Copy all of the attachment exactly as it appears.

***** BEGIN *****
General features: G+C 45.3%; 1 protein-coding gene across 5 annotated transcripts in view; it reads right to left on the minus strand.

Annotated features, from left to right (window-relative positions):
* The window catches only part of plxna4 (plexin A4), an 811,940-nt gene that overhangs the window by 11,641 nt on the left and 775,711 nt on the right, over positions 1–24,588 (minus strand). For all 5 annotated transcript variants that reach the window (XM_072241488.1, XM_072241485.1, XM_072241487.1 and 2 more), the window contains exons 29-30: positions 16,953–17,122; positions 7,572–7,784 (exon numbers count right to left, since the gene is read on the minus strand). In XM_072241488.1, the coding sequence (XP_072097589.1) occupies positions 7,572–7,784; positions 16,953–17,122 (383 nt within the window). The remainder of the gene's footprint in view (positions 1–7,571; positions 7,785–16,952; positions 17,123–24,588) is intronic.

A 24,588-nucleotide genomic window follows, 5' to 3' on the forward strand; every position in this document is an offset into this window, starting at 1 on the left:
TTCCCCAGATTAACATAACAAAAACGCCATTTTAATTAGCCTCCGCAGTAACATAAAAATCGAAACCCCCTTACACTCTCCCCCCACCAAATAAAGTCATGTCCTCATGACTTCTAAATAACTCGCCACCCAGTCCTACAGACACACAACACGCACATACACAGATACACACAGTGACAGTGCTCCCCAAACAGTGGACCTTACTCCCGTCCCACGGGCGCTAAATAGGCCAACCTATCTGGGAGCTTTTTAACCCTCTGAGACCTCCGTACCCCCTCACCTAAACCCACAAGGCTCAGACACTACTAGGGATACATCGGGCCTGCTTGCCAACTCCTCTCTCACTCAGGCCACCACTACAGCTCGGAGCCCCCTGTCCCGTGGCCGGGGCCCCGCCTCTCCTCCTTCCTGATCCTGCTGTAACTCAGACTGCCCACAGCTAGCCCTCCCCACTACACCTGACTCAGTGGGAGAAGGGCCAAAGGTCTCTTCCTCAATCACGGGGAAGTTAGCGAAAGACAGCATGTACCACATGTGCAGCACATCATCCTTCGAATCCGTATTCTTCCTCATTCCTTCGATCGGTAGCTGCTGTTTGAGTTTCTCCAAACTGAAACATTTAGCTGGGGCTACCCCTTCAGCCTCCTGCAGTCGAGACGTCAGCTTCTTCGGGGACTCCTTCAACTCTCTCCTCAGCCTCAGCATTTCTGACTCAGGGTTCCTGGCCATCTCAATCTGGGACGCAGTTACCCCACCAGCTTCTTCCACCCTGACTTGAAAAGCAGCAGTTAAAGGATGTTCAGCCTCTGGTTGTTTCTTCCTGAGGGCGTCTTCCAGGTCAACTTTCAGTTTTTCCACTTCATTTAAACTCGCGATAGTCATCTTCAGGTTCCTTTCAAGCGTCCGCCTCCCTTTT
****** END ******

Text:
General features: G+C 45.3%; 1 protein-coding gene across 5 annotated transcripts in view; it reads right to left on the minus strand.

Annotated features, from left to right (window-relative positions):
* The window catches only part of plxna4 (plexin A4), an 811,940-nt gene that overhangs the window by 11,641 nt on the left and 775,711 nt on the right, over positions 1–24,588 (minus strand). For all 5 annotated transcript variants that reach the window (XM_072241488.1, XM_072241485.1, XM_072241487.1 and 2 more), the window contains exons 29-30: positions 16,953–17,122; positions 7,572–7,784 (exon numbers count right to left, since the gene is read on the minus strand). In XM_072241488.1, the coding sequence (XP_072097589.1) occupies positions 7,572–7,784; positions 16,953–17,122 (383 nt within the window). The remainder of the gene's footprint in view (positions 1–7,571; positions 7,785–16,952; positions 17,123–24,588) is intronic.

A 24,588-nucleotide genomic window follows, 5' to 3' on the forward strand; every position in this document is an offset into this window, starting at 1 on the left:
TTCCCCAGATTAACATAACAAAAACGCCATTTTAATTAGCCTCCGCAGTAACATAAAAATCGAAACCCCCTTACACTCTCCCCCCACCAAATAAAGTCATGTCCTCATGACTTCTAAATAACTCGCCACCCAGTCCTACAGACACACAACACGCACATACACAGATACACACAGTGACAGTGCTCCCCAAACAGTGGACCTTACTCCCGTCCCACGGGCGCTAAATAGGCCAACCTATCTGGGAGCTTTTTAACCCTCTGAGACCTCCGTACCCCCTCACCTAAACCCACAAGGCTCAGACACTACTAGGGATACATCGGGCCTGCTTGCCAACTCCTCTCTCACTCAGGCCACCACTACAGCTCGGAGCCCCCTGTCCCGTGGCCGGGGCCCCGCCTCTCCTCCTTCCTGATCCTGCTGTAACTCAGACTGCCCACAGCTAGCCCTCCCCACTACACCTGACTCAGTGGGAGAAGGGCCAAAGGTCTCTTCCTCAATCACGGGGAAGTTAGCGAAAGACAGCATGTACCACATGTGCAGCACATCATCCTTCGAATCCGTATTCTTCCTCATTCCTTCGATCGGTAGCTGCTGTTTGAGTTTCTCCAAACTGAAACATTTAGCTGGGGCTACCCCTTCAGCCTCCTGCAGTCGAGACGTCAGCTTCTTCGGGGACTCCTTCAACTCTCTCCTCAGCCTCAGCATTTCTGACTCAGGGTTCCTGGCCATCTCAATCTGGGACGCAGTTACCCCACCAGCTTCTTCCACCCTGACTTGAAAAGCAGCAGTTAAAGGATGTTCAGCCTCTGGTTGTTTCTTCCTGAGGGCGTCTTCCAGGTCAACTTTCAGTTTTTCCACTTCATTTAAACTCGCGATAGTCATCTTCAGGTTCCTTTCAAGCGTCCGCCTCCCTTTT